I’ve previously talked about the horrors of the native document format in the Office 2007 (and now 2008 for Mac as well), OOXML. I’m not going to go through an extended talk about the nonsense that Microsoft has done to essentially bankrupt the legitimacy of ISO bodies around the world. I’ll let you head over to Bob Sutor’s blog if you want to do that (disclaimer: Bob is a VP at IBM. He’s super smart, but IBM is an ardent supported of ODF, and opposed to OOXML. That position comes through in the blog.).
Now, I just want to note something that you might have missed in some of the FUD that has been swirling about OOXML receiving ISO certification. While it’s true that OOXML may indeed receive such certification (which will be a sad, sad day), the current office suites that Microsoft has on the market (i.e. 2007 and 2008) do not support ISO 29500 – the OOXML standard. That’s right: if you’re saving your documents in OOXML right now, you are NOT saving it as the default standard that Microsoft is championing. Instead, you’re just saving in the ‘transitionary’ format. This means that you could potentially be stranded with a lot of OOXML documents in the future, especially if you decide to move to a non-Microsoft office package. At the very least, it’s looking as though only Microsoft will be able to be ‘backwards compatible’ with 2007 and 2008 when and if the ISO 29500 is approved – no Open Office, Neo Office, Abiword, Google Docs, or anything else for you!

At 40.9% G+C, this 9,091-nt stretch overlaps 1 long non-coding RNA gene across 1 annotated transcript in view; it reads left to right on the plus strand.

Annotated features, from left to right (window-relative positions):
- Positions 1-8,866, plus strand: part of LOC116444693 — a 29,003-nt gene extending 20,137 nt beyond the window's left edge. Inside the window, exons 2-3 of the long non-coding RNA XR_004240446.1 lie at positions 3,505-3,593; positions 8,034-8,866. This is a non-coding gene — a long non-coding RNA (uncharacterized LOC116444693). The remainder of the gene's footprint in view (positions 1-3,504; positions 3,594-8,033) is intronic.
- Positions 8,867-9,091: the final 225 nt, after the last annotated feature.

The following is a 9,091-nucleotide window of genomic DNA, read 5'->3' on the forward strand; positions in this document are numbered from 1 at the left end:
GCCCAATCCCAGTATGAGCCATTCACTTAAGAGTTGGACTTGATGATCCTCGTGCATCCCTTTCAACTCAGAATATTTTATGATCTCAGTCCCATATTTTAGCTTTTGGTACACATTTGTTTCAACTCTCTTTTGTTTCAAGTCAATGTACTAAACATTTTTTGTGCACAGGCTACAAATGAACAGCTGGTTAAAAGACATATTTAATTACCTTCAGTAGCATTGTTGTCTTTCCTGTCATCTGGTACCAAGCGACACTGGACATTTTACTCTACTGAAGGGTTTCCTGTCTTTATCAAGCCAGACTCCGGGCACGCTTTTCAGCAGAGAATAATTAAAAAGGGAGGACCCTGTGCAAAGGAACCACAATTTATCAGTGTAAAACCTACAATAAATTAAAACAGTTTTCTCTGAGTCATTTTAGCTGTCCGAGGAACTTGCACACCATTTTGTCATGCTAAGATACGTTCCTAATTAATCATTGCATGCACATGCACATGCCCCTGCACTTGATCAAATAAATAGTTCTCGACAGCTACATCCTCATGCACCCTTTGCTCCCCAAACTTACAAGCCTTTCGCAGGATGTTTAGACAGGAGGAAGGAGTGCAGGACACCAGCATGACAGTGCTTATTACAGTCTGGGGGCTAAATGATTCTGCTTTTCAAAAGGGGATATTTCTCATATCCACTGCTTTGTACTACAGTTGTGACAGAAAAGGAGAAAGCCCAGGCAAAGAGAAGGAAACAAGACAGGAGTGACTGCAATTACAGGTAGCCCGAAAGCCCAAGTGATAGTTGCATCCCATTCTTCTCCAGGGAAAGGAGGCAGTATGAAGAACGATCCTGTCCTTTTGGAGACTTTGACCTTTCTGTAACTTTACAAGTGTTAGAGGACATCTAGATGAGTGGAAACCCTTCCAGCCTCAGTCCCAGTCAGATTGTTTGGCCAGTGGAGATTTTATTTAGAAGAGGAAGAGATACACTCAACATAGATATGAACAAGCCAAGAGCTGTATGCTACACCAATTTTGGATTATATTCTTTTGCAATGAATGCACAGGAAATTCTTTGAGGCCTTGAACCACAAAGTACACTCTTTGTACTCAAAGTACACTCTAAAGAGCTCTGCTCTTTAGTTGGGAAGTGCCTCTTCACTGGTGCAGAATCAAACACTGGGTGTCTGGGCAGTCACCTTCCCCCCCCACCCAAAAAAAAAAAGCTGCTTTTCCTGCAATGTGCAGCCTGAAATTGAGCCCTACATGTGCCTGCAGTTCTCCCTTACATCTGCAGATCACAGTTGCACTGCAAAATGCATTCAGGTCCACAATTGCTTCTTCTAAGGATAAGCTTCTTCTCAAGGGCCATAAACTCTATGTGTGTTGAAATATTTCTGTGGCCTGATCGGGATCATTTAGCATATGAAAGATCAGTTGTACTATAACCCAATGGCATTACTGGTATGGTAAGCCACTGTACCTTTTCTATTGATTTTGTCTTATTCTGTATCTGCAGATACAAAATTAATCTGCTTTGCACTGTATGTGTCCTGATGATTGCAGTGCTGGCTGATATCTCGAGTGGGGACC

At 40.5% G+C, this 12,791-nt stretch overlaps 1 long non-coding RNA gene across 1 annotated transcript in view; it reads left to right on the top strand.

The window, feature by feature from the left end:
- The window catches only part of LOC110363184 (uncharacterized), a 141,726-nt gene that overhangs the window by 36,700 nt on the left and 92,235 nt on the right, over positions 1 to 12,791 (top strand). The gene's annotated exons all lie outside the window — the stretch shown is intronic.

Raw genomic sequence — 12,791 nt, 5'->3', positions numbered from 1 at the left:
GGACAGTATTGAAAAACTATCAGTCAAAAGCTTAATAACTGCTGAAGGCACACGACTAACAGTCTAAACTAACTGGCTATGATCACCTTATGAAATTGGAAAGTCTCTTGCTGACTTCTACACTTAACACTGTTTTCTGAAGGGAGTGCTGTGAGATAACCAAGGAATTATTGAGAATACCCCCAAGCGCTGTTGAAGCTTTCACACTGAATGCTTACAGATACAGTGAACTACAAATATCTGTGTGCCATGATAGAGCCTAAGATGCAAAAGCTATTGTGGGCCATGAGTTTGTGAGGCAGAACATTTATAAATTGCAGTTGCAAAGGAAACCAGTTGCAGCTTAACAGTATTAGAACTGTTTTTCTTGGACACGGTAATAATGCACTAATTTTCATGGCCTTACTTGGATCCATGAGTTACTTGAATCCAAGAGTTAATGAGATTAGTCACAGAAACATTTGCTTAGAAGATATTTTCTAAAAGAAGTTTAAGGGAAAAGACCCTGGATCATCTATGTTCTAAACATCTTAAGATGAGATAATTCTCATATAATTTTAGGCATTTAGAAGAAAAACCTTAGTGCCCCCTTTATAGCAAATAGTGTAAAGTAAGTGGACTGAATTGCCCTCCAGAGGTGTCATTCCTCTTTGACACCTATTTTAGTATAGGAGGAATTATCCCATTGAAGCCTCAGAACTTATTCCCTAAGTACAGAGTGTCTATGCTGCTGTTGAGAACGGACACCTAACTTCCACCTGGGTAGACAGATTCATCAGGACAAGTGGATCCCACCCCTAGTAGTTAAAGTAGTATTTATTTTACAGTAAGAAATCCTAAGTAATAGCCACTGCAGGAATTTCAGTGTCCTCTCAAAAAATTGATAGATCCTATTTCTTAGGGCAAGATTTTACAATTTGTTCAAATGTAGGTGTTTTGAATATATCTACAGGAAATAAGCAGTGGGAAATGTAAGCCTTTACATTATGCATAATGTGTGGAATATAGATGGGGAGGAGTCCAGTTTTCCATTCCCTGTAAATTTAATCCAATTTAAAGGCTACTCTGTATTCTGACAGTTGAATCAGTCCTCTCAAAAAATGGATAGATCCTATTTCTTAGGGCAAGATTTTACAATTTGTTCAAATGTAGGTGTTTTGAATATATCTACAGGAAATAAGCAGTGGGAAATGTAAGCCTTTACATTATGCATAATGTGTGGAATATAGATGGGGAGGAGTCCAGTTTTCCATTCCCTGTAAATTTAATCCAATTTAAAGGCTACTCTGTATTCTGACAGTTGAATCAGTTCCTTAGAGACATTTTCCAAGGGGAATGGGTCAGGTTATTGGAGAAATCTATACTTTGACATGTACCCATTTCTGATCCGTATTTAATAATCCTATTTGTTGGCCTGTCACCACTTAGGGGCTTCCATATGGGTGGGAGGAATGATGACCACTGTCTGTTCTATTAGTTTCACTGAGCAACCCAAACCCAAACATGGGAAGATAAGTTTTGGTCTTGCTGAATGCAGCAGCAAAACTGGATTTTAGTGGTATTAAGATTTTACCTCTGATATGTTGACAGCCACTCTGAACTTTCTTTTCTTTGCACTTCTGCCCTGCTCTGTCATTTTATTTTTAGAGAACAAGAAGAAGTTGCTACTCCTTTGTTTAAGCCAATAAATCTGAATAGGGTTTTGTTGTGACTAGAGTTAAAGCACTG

I’m so impressed that ‘open standards’ are translating to ‘closed, proprietary based standards’. It seems in accordance with the thousands of pages that go into the OOXML so-called ‘standard’.
That stack of papers is the documentation for ISO 29500, prior to its being revised.
All hail Balmer?